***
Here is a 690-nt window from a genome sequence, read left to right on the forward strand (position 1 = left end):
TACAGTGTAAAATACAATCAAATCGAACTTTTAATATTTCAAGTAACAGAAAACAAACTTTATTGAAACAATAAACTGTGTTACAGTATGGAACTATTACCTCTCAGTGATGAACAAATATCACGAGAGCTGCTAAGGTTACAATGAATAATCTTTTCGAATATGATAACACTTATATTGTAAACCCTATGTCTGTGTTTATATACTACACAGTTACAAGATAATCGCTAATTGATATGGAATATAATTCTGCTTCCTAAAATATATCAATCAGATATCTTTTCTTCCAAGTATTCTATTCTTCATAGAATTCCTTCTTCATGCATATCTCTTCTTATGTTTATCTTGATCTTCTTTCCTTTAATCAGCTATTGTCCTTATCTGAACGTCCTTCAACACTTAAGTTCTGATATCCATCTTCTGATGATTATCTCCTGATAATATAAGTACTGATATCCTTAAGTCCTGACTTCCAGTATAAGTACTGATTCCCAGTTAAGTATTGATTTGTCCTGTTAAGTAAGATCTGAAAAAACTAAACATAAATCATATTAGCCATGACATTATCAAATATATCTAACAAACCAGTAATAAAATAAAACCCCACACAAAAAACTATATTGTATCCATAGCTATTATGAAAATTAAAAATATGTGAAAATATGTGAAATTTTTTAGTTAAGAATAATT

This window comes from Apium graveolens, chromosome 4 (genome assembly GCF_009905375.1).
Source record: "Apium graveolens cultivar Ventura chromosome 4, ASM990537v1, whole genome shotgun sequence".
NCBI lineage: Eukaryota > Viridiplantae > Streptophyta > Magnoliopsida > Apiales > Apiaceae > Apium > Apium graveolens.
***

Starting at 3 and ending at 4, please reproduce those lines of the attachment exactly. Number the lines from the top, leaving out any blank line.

This window comes from Apium graveolens, chromosome 4 (genome assembly GCF_009905375.1).
Source record: "Apium graveolens cultivar Ventura chromosome 4, ASM990537v1, whole genome shotgun sequence".